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  1. The list of missing or poorly implemented features is massive for X-Plane? Then why has it gained so much popularity in recent years? It has become a very complete sim and in my mind costs a lot less to provide a top notch experience than P3D does. Weather=There is a free NOAA plug-in to improve the weather depiction in X-Plane, but there is also the Xenviro addon you can purchase which is very good. Activesky also said they are developing for the platform. ATC=Both P3D and X-Plane have awful ATC out of the box. But with VATSIM and PilotEdge out there for both platforms, folks have plenty of options to choose from for dynamic atc. AI=Have you tried World Traffic V3? There are both freeware and payware options available for Xplane. It personally does not bother me that much when I fly with online ATC. Only a handful of great aircraft addons=There are a ton of excellent aircraft add-ons in X-Plane. Not sure what your criteria is for a great aircraft addon, but Xplane has a plethora of them to choose from. I still enjoy P3D for airline simming because I have invested a lot in that department. The NGX, GSX, the ORBX sceneries, the numerous payware airport addons, activesky, etc. But for GA simming, X-Plane just feels much more immersive and is so much cheaper to get to a level of immersion that requires purchase of many expensive addons for P3D to get to that level. For X-Plane, I have two payware aircraft add-ons, but everything else is freeware. I can fly with free HD mesh and ortho and can take advantage of the scenery gateway which gives me access to thousands of freeware developed airports that give a solid depiction of the airfield that is much more realistic than the vanilla P3D GA airfields.
  2. It seems like PFPX would be a useful tool for longhaul pilots, but that Simbrief can probably do the job for most flights.
  3. I would be happy with: 1. Pilatus PC-12-Can get in and out of most fields and carry a ton of cargo. 2. TBM 850-Can't quite carry as much stuff, but much faster cruise speed than the PC-12 so you get there faster. 3. Lancair Legacy-Such a remarkable plane. A 240 knot cruiser that can fly for 5-6 hours on a full tank, can do aerobatics, and has speedbrakes in case you mess up your descent planning.
  4. The last Carenado plane I bought was the Cessna 182T and their G1000 simulation was awful on FPS and a total train wreck. To this day, one of my favorite GA planes was their Cessna 210 for FS9. I flew the pants off that thing and loved everything about it. Carenado has now ventured into complex aircraft, but they have programmers who don't have the coding skills to accurately model complex aircraft systems. It blows my mind that they can't hire a good one with all the money they rake in from their sales. I look at a company like Flysimware that doesn't have the best looking aircraft, but they make the effort to really program the systems in complex aircraft the way they should be. There are two things that really set back Carenado: 1. Poor understanding of systems simulations of complex aircraft 2. Poor customer service support These are areas that the best developers out there really have down well. It's obvious from looking at Carenado's upcoming projects that they are more concerned about quantity over quality. Folks know that to really put out a top notch FS aircraft requires hundreds of hours of coding and lots of beta testing to get it right. That's why I never complain about companies like Aerosoft, A2A, Majestic, PMDG, and Real Air taking a while to release a product. Because I know when it does come out, it's going to be a high quality simulation that works well out of the box with few major bugs to overcome.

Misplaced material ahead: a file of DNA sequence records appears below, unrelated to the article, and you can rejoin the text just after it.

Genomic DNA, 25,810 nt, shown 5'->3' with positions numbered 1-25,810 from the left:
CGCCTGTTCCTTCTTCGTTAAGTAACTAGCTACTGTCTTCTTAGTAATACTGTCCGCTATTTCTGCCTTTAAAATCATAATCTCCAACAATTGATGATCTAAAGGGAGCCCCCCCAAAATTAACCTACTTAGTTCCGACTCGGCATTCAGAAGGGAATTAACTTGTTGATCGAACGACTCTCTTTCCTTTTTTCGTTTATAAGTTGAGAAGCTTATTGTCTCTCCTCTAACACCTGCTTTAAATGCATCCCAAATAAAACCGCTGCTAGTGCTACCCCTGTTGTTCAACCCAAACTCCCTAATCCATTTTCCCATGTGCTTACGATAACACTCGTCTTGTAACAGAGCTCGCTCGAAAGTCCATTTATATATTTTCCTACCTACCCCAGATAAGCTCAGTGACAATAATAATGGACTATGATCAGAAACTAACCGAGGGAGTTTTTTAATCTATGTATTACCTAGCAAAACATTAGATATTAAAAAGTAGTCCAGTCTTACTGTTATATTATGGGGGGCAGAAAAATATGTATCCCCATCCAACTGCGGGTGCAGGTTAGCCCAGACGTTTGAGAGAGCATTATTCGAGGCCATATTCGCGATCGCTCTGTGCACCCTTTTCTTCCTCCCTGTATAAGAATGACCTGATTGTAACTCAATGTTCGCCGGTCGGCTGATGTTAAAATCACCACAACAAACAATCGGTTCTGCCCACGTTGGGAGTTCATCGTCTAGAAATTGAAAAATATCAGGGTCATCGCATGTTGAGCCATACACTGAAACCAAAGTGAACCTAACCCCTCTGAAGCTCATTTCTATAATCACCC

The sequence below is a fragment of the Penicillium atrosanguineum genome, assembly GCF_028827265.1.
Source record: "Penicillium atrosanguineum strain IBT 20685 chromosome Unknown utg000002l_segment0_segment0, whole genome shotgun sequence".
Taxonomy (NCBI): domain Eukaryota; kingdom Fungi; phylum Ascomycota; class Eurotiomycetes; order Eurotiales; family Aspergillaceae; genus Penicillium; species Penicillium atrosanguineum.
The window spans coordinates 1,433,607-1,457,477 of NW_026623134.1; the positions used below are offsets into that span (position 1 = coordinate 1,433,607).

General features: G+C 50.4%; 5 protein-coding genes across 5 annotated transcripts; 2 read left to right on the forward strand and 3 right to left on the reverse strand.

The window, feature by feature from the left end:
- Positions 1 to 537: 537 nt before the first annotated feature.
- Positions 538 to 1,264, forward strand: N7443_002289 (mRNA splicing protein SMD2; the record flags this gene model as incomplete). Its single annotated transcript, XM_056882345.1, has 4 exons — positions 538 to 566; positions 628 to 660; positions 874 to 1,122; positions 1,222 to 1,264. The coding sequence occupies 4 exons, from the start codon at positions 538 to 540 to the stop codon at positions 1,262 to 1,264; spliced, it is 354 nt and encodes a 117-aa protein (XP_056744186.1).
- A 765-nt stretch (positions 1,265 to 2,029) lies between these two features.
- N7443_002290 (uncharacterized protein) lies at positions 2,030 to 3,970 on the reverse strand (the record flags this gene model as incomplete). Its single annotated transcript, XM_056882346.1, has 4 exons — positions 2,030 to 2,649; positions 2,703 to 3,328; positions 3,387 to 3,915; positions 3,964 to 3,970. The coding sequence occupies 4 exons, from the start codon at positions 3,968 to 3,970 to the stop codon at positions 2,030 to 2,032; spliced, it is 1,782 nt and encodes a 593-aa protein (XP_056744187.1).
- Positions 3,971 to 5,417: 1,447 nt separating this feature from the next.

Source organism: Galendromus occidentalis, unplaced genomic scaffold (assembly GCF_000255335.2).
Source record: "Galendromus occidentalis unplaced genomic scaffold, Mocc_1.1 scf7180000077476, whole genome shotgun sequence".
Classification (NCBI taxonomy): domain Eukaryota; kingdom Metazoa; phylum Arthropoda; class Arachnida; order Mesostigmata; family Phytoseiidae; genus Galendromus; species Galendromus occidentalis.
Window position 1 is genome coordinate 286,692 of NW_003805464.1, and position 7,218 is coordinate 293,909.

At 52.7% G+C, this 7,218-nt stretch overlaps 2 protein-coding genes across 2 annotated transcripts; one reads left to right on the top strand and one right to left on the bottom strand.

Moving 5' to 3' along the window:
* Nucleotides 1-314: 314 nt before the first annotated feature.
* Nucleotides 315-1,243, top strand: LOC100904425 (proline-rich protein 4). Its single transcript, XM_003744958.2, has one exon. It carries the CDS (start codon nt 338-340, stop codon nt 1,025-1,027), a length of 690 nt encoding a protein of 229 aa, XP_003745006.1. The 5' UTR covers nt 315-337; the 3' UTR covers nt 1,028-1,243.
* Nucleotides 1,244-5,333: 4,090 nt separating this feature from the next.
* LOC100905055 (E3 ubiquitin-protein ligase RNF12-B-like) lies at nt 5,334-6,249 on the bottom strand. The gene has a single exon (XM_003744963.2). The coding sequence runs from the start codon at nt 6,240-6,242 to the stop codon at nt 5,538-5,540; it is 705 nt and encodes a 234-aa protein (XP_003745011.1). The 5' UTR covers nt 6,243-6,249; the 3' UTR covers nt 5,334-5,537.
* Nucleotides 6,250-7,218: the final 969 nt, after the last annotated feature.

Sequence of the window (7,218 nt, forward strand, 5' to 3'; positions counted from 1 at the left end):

5. I'm very happy to see FSX:SE get people excited about the hobby and stir some buzz. There are a wide variety of simmers and I think it's good that we now have 3 good platforms to choose from. As someone who has a pilot's license and wants to fly high fidelity aircraft with realistic system programming and practice real world procedures, P3D more than fits the bill. But I also understand there are folks out there who are more casual and just want to fire up a bird, get flying, and enjoy the eye candy. I see Dovetail taking FSX:SE into more of a casual simmer platform and there should be numerous add-ons that will be released over the years that will grow the hobby. It's not a bad thing and I think it will attract a larger audience. Lockheed-Martin will stick to the training market because that's what they do best. They don't need to cater to every simmer's taste because they are a large and very diversified company with a number of revenue generating sources other than P3D. X-Plane seems to be taking the reins as a fantastic developer's playground and I have seen a dramatic increase in the number of freeware sceneries and aircraft released for the sim.
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